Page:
Dec 29, 2013; Indianapolis, IN, USA; Indianapolis Colts running back Trent Richardson (34) runs with the ball against the Jacksonville Jaguars at Lucas Oil Stadium. Mandatory Credit: Brian Spurlock-USA TODAY Sports

As the NFL Changes, Trent Richardson May Be the Last Bust of His Kind

Thanks to Jadeveon Clowney, Johnny Manziel, Sammy Watkins and everyone in between, the first round of the 2014 NFL Draft brought in 9.943 million viewers – the most of any draft.

Of course there had to have been at least a couple of star running backs to help bring in all that excitement, right? Nope. For the second straight year, there were no running backs selected in the first round. In fact, this year’s draft went longer without having a running back selected than any other draft. The Tennessee Titans were the first team to step up and take a running back – Bishop Sankey – with the 54th pick.

Last year’s draft was the first year without a running back selected in the first round since 1963, and this is the first time it’s ever happened in consecutive years.

Prior to the last two drafts, the running back position had been a staple of the first round. From 2000-2012, there were 39 running backs taken in the first round. 11 of those picks were taken in the top-10.

RBs Selected in the First Round from 2000-2012

2000
2001
2002
2003
2004
2005
2006
2007
2008
2009
2010
2011
2012
5322334253313

Now why is this change happening? The NFL is slowly changing.

When you look at the average rushing attempts per game across the NFL, nothing too alarming pops out. Sure, 2013 brought in the fewest rushing attempts (27.10) since 1932, but it has been a very minuscule decline. 2003 brought in the most rushing attempts per game (28.34), in the past 14 years, and that’s basically just one more rushing attempt per game.

So since the rushing attempts haven’t taken an alarming drop, does that mean the production has been lackluster? Although it has been down, it still doesn’t appear to be a great deal. 2013 brought it the lowest rushing yards per game across the NFL (112.89) in the past seven years, but it isn’t far off from the average over the past 14 years (114.91).

Overall, the rushing attack in the NFL has both decreased a bit in both attempts and production, but is that enough to merely push the running back position aside? Probably not, but a more deadly passing attack might just do it.

The average passing attempts per game across the NFL has been on a steady increase since the 2009 season. The average passing attempts in the past 14 years is 33.17, and 2013 hit the high of 35.42 attempts per game. Still only a marginal increase, it’s a bigger change than the rushing comparison.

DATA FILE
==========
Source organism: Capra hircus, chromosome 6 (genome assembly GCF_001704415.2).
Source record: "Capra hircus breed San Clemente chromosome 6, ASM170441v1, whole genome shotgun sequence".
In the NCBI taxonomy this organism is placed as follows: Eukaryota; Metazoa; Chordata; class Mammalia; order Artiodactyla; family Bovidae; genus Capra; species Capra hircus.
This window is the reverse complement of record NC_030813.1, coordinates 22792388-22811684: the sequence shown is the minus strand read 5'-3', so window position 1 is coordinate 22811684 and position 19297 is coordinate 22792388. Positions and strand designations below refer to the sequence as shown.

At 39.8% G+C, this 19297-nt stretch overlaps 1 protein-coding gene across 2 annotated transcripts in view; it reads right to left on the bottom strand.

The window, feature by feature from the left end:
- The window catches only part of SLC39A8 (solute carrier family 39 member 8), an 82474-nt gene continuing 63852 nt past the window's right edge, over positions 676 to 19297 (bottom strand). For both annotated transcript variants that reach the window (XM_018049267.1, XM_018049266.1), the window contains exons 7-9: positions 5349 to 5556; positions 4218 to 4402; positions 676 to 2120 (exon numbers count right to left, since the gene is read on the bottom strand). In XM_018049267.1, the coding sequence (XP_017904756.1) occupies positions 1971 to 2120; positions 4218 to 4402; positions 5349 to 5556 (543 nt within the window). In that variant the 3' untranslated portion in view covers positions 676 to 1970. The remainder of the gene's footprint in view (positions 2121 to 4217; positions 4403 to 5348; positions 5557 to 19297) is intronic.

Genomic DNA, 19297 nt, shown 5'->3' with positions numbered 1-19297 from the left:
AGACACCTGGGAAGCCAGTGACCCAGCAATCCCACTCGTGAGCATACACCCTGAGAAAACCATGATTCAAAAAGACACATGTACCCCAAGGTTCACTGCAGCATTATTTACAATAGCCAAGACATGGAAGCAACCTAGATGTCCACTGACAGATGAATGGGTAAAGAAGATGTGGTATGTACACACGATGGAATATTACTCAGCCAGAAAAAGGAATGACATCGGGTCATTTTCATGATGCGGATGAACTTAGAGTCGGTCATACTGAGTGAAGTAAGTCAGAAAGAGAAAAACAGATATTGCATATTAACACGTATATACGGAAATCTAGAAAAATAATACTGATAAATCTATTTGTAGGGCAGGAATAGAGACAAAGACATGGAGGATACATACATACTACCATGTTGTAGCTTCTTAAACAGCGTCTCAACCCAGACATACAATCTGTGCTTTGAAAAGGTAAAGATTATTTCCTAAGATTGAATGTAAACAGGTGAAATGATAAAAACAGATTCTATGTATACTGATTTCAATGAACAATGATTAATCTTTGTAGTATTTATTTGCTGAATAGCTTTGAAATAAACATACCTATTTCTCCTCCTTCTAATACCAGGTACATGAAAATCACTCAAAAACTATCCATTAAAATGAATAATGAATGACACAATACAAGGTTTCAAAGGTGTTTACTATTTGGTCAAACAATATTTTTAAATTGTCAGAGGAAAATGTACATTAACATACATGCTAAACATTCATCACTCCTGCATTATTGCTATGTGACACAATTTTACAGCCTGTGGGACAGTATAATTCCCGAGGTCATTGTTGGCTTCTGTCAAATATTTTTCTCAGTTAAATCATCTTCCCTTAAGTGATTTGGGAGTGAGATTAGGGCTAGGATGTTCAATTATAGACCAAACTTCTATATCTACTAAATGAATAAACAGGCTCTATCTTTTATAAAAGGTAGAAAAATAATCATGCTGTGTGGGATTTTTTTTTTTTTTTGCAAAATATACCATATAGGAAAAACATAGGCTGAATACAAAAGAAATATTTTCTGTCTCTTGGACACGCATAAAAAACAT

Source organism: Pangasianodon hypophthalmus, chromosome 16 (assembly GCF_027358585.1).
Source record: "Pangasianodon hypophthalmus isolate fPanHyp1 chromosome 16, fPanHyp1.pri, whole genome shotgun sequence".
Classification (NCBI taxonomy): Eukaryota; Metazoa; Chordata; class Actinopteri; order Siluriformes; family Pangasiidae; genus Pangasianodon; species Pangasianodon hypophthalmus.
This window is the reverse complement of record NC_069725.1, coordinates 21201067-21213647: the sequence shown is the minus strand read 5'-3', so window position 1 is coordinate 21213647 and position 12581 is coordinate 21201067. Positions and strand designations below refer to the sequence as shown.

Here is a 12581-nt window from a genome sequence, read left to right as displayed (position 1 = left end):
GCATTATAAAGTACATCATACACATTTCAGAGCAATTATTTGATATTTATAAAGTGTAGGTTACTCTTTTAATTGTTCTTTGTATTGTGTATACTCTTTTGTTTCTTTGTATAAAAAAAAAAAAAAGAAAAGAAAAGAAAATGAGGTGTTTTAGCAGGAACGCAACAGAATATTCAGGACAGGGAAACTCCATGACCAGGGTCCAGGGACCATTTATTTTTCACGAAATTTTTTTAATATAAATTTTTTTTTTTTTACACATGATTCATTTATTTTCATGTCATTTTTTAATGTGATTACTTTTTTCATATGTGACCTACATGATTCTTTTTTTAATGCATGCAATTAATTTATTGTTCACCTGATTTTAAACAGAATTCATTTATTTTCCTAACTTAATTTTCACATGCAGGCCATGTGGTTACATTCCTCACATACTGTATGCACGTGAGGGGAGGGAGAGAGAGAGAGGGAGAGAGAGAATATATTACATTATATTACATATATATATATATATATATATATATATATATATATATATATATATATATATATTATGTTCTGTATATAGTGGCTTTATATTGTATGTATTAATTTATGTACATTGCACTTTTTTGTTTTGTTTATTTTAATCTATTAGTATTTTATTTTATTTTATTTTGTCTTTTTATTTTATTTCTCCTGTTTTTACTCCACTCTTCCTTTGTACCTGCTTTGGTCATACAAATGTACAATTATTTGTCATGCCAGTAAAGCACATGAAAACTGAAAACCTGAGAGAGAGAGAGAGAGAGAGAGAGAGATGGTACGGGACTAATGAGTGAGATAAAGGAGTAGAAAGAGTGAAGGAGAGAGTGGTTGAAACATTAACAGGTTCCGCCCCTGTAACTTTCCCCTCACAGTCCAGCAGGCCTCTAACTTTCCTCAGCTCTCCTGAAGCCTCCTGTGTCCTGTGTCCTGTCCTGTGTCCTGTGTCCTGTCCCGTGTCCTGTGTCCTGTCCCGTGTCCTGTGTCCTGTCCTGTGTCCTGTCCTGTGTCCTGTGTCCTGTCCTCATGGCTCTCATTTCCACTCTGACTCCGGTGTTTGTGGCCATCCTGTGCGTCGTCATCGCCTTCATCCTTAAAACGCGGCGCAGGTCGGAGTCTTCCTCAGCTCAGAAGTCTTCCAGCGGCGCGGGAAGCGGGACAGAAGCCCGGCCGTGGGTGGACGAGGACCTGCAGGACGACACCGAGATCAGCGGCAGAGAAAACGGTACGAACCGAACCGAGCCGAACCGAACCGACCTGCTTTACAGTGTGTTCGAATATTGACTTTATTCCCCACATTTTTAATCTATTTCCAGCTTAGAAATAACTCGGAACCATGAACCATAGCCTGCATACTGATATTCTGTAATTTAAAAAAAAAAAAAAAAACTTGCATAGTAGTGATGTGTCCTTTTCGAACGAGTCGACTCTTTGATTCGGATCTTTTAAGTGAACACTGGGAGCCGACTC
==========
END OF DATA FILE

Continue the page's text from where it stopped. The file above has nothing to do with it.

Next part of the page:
2003 had the most rushing attempts per game in the past 14 years, and consequently it had the fewest passing yards per game (200.45) during the same time frame. Now look at this past season. In 2013, the average passing yards per game across the NFL was 235.62. That’s a 35-yard difference, which is an incredible increase. This passing yardage has gone up every year since the 2009 season, and it doesn’t appear like it will stop soon.

With all that said, the message is pretty clear: The NFL’s passing game has become much more dynamic, whereas the running game hasn’t seen such positive change.

Knowing this, the Colts traded their 2014 first-round pick for running back Trent Richardson just this last season. It’s no secret that the newest regime for the Colts wants to be a power running team, so if you think you can get your franchise running back of the future, you go for it.

Unfortunately, things just haven’t worked out.

Although two seasons might not be enough to label someone as a bust, Richardson is definitely headed towards that path.

In his rookie season with the Cleveland Browns, Richardson had 950 rushing yards (3.6 yards per carry) and 11 touchdowns. However, Richardson did miss one game that season, and he played injured through a lot of it. Even considering that, Richardson didn’t prove to be worthy of the 3rd – overall pick, especially when rookie running backs Alfred Morris and Doug Martin took the league by storm and they were taken much, much later than Richardson (Martin was the 31st-overall pick and Morris was the 173rd-overall pick).

2012 Rookie Running Backs First Season

Player
Rushing Attempts
Rushing Yards
Touchdowns
DYAR
Trent Richardson26795011-51
Alfred Morris335161313254
Doug Martin319145411155
Vick Ballard211814210
David Wilson71358430
Robert Turbin80354011
Lamar Miller51250135

Still, many were comfortable making excuses for Richardson – his team, injuries – and thought his transition to Indianapolis would take him to the next level. With Andrew Luck, Reggie Wayne, T.Y. Hilton and company, it was easy to see why all the optimism was generated.

In the 14 regular season games with the Colts, Richardson saw his production hit an all-time low when gained only 458 yards (2.9 yards per carry) and three touchdowns. And to put the cherry on top of Richardson’s figurative sundae, he only had four carries for one yard in two playoff games.

2012 Rookie Running Backs Second Season

Player
Rushing Attempts
Rushing Yards
Touchdowns
DYAR
Trent Richardson1885633-108
Alfred Morris27612757121
Doug Martin1274561-31
Vick Ballard13630N/A
David Wilson441461-40
Robert Turbin772640-25
Lamar Miller17770926
 

Maybe Richardson will be able to tap into his potential and have a great comeback season this year, or maybe he will continue his gigantic fall. Whatever happens, the Colts will have to swallow their decision to give up a first-round pick on a running back when the game is changing directions.

And as the league continues to change directions, it could be a very long time until there is another running back drafted as high as Richardson.

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